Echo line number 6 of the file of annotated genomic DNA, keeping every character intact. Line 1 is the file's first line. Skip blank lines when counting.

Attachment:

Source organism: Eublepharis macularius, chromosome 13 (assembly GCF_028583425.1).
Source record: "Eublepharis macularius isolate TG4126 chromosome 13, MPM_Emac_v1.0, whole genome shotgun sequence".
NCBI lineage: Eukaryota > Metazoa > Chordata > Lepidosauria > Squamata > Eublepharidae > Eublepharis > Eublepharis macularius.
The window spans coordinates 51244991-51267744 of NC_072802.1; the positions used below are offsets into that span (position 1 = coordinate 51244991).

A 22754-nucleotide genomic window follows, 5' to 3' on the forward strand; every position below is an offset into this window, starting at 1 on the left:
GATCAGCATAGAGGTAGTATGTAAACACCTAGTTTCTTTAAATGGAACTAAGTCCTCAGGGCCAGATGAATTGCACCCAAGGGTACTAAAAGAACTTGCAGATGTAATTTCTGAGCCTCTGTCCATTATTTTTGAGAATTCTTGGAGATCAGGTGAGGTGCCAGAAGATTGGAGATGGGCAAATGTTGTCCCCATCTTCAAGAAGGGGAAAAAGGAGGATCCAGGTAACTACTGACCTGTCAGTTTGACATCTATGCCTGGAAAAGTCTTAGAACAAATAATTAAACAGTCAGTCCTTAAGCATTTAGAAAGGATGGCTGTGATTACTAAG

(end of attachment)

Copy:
GATCAGCATAGAGGTAGTATGTAAACACCTAGTTTCTTTAAATGGAACTAAGTCCTCAGGGCCAGATGAATTGCACCCAAGGGTACTAAAAGAACTTGCAGATGTAATTTCTGAGCCTCTGTCCATTATTTTTGAGAATTCTTGGAGATCAGGTGAGGTGCCAGAAGATTGGAGATGGGCAAATGTTGTCCCCATCTTCAAGAAGGGGAAAAAGGAGGATCCAGGTAACTACTGACCTGTCAGTTTGACATCTATGCCTGGAAAAGTCTTAGAACAAATAATTAAACAGTCAGTCCTTAAGCATTTAGAAAGGATGGCTGTGATTACTAAG